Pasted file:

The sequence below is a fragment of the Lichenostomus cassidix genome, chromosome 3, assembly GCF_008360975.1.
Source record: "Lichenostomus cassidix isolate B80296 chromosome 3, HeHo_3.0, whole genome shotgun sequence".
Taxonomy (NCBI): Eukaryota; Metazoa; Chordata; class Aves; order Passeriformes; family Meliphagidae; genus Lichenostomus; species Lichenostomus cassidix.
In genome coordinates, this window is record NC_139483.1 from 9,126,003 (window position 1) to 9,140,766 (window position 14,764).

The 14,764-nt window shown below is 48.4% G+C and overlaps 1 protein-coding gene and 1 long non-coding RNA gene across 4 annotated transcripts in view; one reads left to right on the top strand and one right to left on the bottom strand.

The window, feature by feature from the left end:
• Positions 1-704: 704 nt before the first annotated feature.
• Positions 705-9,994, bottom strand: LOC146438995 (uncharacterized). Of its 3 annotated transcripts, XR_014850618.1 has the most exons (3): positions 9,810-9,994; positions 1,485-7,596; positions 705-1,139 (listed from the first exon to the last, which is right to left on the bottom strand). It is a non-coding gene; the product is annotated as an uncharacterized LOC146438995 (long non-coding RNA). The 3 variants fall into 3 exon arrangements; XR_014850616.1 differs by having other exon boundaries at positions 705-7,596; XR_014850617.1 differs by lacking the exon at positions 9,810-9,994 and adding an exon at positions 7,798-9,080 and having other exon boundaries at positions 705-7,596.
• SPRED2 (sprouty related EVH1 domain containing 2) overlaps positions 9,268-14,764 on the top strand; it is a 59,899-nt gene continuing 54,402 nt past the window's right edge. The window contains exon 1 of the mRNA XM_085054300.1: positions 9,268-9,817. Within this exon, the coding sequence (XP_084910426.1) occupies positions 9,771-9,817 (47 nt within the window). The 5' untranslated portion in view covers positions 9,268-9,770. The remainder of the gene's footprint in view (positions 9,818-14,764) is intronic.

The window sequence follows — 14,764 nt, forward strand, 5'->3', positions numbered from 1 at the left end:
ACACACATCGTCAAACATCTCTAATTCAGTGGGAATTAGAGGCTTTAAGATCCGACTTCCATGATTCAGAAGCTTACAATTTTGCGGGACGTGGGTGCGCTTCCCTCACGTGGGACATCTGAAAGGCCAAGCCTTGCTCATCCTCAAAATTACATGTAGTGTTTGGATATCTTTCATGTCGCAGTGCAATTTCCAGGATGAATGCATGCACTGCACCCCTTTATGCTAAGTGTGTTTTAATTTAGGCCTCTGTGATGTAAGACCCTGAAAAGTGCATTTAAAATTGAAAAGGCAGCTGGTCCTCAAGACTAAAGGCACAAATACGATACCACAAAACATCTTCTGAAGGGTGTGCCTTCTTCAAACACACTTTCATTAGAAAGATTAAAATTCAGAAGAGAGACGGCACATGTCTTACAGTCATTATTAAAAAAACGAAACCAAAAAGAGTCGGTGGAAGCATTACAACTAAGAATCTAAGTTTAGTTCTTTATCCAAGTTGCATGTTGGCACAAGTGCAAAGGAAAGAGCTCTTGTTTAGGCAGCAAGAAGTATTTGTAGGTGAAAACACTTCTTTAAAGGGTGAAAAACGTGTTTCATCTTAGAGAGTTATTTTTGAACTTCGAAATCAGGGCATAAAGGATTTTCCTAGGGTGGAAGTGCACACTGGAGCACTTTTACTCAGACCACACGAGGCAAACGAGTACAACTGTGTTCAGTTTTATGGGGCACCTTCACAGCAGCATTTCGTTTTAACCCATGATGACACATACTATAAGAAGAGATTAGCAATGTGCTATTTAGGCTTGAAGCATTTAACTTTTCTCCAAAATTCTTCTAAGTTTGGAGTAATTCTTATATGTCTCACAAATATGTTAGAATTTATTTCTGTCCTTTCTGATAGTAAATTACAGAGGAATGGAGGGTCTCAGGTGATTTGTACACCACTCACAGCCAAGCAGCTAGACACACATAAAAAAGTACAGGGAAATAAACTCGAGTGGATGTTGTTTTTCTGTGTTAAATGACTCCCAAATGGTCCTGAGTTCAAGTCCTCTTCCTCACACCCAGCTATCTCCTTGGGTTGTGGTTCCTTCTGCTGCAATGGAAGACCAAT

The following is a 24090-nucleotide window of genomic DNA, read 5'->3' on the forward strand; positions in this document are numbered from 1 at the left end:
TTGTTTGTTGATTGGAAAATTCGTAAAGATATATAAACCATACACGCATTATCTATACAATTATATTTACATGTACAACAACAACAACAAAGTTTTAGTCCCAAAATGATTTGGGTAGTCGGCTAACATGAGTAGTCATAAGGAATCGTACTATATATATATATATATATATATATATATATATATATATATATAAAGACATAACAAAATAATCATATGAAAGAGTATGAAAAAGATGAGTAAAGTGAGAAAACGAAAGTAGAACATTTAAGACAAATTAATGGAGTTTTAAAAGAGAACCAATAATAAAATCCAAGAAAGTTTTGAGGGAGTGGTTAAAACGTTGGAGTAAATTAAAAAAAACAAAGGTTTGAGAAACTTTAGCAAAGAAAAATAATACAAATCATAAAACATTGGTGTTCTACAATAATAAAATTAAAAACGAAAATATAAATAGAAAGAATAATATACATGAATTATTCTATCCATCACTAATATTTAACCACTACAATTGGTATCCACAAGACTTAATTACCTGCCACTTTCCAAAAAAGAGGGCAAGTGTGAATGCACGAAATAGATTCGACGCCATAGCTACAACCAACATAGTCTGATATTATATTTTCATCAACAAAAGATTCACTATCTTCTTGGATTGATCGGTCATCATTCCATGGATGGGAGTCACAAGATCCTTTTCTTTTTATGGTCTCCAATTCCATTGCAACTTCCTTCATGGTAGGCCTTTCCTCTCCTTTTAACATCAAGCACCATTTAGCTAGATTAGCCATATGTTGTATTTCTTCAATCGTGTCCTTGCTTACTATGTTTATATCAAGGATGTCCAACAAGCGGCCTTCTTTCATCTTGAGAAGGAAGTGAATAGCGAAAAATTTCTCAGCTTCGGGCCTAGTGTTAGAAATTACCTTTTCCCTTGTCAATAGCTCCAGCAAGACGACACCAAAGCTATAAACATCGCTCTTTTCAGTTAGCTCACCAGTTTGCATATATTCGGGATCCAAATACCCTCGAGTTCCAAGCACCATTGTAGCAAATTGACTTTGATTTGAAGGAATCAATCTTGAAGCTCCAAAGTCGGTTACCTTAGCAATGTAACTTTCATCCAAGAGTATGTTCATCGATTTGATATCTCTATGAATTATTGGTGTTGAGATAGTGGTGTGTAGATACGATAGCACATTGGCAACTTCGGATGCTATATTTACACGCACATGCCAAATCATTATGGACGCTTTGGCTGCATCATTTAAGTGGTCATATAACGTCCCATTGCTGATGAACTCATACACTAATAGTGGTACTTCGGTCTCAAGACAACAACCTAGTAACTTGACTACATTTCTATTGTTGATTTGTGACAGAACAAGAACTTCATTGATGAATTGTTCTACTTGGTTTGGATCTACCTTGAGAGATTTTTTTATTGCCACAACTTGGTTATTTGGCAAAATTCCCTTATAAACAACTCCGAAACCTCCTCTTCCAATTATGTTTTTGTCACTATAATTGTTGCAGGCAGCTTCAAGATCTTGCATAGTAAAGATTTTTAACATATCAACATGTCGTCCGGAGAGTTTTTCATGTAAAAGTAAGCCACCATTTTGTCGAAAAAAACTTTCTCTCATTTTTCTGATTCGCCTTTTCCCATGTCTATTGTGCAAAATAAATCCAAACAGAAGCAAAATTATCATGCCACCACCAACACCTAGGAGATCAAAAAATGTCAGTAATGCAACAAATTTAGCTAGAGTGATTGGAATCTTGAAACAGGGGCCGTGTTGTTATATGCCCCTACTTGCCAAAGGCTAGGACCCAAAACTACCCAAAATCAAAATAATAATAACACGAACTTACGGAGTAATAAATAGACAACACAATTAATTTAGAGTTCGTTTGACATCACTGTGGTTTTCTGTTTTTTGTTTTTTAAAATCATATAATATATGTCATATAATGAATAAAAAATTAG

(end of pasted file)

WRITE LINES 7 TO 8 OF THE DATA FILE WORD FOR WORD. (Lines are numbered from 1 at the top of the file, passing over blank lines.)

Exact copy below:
• Positions 1-704: 704 nt before the first annotated feature.
• Positions 705-9,994, bottom strand: LOC146438995 (uncharacterized). Of its 3 annotated transcripts, XR_014850618.1 has the most exons (3): positions 9,810-9,994; positions 1,485-7,596; positions 705-1,139 (listed from the first exon to the last, which is right to left on the bottom strand). It is a non-coding gene; the product is annotated as an uncharacterized LOC146438995 (long non-coding RNA). The 3 variants fall into 3 exon arrangements; XR_014850616.1 differs by having other exon boundaries at positions 705-7,596; XR_014850617.1 differs by lacking the exon at positions 9,810-9,994 and adding an exon at positions 7,798-9,080 and having other exon boundaries at positions 705-7,596.